Panel Round Two
CARL KASELL: From NPR and WBEZ-Chicago, this is WAIT WAIT...DON'T TELL ME!, the NPR News quiz. I'm Carl Kasell. We're playing this week with Paula Poundstone, Bobcat Goldthwait, and Faith Salie. And here again is your host, at the Chase Bank Auditorium in downtown Chicago, Peter Sagal.
PETER SAGAL, HOST:
Thank you, Carl.
SAGAL: Thank you so much, everybody. In just a minute, Carl takes his papal name, Pope Rhymus II in our listener limerick challenge. If you'd like to play, give us a call at 1-888-Wait-Wait, that's 1-888-924-8924.
Right now, panel, some more questions for you from the week's news. Paula, people everywhere are excited about the new Google glasses that finally cracked the code of making glasses even nerdier. Well Google debuted another new product this week, what is it?
PAULA POUNDSTONE: Google debuted another product. Give me - I don't know.
SAGAL: Well, they're called Nerd Jordans.
SAGAL: Sneakers that do what?
POUNDSTONE: Sneakers that calculate.
SAGAL: No. They have computers in them but they let you know what they're thinking by doing what?
POUNDSTONE: They talk.
SAGAL: Yes, they're talking shoes.
(SOUNDBITE OF BELL)
POUNDSTONE: Oh, thank goodness.
SAGAL: They debuted the shoes, which look like really ugly sneakers with, like, speakers on them at South by Southwest this week. As soon as you put them on, they say things like "Get your foot out of me."
POUNDSTONE: You're stepping on me.
SAGAL: Why God, why was I given a tongue?
SAGAL: They've been equipped with a speaker and an accelerometer and a pressure sensor. And when you're exercising, the Google shoes provide feedback on how you're doing. And they also say, "Ow, ow, ow, ow, ow, ow, ow, ow."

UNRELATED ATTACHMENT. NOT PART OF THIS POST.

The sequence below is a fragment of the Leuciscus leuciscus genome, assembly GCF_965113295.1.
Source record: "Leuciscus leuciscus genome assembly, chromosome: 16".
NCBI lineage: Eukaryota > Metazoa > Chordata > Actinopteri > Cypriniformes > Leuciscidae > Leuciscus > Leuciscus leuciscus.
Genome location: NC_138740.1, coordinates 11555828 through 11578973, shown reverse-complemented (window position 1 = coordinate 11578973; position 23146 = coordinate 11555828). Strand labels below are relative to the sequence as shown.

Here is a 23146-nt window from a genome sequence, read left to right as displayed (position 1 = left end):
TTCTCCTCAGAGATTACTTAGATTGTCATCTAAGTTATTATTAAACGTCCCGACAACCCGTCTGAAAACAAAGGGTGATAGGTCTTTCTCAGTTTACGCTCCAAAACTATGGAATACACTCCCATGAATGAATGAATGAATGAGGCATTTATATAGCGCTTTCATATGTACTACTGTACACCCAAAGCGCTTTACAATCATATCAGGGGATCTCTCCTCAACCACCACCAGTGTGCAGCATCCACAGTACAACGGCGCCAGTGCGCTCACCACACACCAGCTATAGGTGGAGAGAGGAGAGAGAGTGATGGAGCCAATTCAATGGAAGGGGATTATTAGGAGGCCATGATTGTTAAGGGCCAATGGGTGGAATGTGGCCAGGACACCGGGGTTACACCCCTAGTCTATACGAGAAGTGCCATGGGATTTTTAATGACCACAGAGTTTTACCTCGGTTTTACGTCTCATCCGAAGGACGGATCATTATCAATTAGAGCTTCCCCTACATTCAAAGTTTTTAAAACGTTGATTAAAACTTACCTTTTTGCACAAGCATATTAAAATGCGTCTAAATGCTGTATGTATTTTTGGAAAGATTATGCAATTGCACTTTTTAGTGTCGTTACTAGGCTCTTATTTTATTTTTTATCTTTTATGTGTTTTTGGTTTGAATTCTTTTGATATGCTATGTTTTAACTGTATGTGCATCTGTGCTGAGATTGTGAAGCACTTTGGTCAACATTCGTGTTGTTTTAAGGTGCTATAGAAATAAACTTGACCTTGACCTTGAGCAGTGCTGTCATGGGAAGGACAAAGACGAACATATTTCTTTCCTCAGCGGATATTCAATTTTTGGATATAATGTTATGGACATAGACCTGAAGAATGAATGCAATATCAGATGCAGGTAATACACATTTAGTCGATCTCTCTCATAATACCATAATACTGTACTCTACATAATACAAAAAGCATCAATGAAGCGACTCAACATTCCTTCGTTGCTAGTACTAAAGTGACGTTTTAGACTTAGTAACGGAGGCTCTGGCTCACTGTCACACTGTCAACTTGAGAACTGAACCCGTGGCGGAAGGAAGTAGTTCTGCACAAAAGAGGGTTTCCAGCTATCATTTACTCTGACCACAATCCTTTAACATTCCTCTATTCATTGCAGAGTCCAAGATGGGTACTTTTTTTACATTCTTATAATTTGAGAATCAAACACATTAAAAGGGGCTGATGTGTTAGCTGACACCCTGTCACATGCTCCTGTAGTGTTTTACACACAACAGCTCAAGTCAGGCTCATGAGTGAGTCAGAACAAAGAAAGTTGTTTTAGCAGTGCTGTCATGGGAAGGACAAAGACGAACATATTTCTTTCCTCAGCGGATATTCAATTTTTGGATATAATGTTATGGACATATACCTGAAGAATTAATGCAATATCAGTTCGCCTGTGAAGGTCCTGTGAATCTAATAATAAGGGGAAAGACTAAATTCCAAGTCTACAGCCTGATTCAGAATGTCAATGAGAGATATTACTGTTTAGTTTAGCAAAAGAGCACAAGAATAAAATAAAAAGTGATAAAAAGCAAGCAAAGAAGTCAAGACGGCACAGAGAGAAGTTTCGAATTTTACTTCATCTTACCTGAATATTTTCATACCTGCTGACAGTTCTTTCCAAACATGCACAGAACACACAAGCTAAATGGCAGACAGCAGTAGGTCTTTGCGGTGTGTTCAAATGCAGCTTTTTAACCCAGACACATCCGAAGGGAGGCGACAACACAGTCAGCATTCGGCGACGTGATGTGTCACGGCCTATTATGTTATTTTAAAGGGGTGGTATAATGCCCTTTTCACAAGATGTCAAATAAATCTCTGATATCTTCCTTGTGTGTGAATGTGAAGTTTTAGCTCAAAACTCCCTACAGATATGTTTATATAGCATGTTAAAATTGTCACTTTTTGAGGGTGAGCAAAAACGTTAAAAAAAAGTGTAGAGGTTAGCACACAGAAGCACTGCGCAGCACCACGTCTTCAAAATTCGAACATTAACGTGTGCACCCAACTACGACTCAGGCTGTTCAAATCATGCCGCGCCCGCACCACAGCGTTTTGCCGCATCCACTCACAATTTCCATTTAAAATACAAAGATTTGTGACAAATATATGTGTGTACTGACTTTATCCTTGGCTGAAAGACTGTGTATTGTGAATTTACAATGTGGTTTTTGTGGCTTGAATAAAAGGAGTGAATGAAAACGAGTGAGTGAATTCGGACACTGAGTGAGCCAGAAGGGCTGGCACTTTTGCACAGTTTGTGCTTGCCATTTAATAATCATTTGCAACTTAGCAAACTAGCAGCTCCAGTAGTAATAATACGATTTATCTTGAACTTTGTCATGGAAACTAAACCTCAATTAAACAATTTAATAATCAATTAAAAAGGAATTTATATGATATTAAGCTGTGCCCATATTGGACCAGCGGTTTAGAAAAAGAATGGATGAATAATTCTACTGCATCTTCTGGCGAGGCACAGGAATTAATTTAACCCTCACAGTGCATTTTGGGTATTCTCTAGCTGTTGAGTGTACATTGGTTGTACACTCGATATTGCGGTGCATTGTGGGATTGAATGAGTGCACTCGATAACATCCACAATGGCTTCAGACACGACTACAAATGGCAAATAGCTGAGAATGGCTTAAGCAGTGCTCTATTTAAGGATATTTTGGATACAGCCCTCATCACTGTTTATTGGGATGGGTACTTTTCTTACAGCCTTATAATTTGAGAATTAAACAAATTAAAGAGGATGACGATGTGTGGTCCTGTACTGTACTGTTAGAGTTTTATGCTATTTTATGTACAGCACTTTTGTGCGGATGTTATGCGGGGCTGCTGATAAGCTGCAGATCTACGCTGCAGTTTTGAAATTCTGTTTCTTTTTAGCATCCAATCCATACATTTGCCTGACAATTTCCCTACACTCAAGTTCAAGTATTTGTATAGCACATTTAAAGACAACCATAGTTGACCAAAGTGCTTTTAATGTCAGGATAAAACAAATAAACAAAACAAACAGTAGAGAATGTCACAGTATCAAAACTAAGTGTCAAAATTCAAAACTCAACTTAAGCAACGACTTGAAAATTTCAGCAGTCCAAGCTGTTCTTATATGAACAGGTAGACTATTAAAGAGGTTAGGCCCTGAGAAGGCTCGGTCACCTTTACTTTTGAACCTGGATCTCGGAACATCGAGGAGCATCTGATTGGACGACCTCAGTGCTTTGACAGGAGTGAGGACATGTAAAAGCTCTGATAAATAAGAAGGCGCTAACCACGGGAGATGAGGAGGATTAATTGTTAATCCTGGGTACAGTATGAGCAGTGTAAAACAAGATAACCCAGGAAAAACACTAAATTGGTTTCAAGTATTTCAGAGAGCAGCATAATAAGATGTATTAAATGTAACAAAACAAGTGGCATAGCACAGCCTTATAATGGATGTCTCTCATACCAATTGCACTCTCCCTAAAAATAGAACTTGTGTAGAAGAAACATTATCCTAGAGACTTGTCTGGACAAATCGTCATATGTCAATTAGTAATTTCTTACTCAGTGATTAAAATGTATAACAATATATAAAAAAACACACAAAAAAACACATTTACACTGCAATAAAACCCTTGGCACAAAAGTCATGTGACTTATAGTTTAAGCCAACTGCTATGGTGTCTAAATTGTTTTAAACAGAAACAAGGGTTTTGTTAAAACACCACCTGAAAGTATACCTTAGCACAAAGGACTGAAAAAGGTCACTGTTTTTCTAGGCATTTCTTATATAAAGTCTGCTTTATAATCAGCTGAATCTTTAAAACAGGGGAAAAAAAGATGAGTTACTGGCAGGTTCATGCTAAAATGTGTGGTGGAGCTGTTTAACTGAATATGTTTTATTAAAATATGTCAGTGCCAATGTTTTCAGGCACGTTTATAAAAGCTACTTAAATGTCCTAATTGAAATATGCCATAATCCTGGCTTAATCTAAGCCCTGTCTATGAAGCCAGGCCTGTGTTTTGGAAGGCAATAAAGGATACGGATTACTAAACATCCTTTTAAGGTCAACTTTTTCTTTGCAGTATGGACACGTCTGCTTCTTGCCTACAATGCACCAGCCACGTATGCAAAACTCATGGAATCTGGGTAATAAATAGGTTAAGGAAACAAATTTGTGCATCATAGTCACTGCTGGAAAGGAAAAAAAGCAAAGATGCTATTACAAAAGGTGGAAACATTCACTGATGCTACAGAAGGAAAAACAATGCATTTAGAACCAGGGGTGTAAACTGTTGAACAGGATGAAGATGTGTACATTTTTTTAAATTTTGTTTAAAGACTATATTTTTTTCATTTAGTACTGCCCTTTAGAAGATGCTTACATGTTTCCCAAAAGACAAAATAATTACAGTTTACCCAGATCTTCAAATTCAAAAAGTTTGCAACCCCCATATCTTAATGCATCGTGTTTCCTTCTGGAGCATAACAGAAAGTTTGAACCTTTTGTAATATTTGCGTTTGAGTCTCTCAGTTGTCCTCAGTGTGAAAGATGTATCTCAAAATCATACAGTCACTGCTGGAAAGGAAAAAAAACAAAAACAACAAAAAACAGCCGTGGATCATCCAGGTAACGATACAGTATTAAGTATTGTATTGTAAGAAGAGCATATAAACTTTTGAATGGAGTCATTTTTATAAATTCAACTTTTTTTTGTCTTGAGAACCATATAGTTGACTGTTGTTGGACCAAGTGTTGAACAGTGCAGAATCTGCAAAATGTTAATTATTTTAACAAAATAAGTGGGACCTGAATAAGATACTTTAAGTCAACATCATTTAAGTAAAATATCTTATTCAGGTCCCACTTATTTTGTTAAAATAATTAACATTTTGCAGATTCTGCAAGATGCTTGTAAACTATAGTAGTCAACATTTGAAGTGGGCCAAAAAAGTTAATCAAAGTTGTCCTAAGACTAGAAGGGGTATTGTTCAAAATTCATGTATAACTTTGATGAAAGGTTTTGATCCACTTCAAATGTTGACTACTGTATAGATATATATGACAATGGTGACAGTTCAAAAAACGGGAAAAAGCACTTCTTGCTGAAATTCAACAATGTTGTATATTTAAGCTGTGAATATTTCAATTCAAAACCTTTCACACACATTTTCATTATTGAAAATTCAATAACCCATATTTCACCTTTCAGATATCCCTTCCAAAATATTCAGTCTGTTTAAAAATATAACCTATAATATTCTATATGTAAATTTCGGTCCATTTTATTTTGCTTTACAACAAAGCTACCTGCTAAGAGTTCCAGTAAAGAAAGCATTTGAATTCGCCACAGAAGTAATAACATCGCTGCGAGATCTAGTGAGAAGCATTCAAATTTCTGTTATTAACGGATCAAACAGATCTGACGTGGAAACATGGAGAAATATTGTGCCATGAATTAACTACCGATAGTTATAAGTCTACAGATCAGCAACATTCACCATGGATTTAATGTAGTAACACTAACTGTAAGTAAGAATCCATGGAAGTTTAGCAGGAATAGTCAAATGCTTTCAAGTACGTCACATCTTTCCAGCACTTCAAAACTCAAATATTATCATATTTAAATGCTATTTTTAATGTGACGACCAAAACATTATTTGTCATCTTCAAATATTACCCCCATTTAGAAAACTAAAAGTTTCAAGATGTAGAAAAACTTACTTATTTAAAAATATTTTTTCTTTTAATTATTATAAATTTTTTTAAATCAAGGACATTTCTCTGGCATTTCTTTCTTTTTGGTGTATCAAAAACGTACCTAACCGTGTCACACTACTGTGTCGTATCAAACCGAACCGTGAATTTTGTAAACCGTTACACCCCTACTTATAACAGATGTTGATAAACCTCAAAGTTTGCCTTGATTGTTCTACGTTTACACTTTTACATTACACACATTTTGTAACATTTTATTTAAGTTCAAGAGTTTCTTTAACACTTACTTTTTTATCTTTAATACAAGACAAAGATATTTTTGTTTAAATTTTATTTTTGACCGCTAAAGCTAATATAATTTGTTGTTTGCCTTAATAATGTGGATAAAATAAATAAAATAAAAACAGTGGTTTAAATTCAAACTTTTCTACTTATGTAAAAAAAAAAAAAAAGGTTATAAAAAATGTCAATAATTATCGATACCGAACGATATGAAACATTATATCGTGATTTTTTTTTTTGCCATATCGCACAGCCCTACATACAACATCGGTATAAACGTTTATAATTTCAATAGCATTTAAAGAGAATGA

SAGAL: Google is the first to have this technology in shoes, mostly because Nike didn't want their shoes to talk.
SAGAL: I was made by a malnourished child.
SAGAL: Just as Google Search because aware of your preferences, you know you use Google to search for things and it knows who you are, the Google shoes become aware of your habits. So they say things like, "So, you're going back for seconds again, great."
SAGAL: The shoes are like "I have the worst job." And the talking underwear is like "wait."
SAGAL: Bobcat, it is true that we eat more than our share of fatty, unhealthy foods, which makes us fatty...
BOBCAT GOLDTHWAIT: Hey, hey, why do I get this one?
SAGAL: No reason, you're just next on the list.
GOLDTHWAIT: All right.
SAGAL: It turns out, we're not alone. It turns out a new study found clogged arteries in a third of what?
GOLDTHWAIT: Oh, dogs.
SAGAL: I'll give you a hint. The unhealthiest one of all was King Bacon Common.
FAITH SALIE: Not daddies but?
SALIE: Pretend you're English. Say it like you're English.
GOLDTHWAIT: Hello, hello, hello.
GOLDTHWAIT: Hello, mum. Hello, mummies.
SAGAL: Mummies, yes.
(SOUNDBITE OF BELL)
GOLDTHWAIT: Yeah. Suddenly this was Pygmalion here.
SAGAL: Suddenly, yes.
POUNDSTONE: So wait a minute, mummies have blocked arteries?
SAGAL: Yeah, apparently they've done this study of mummies not only in Egypt but around the world. It was in the Lancet, published online and on papyrus.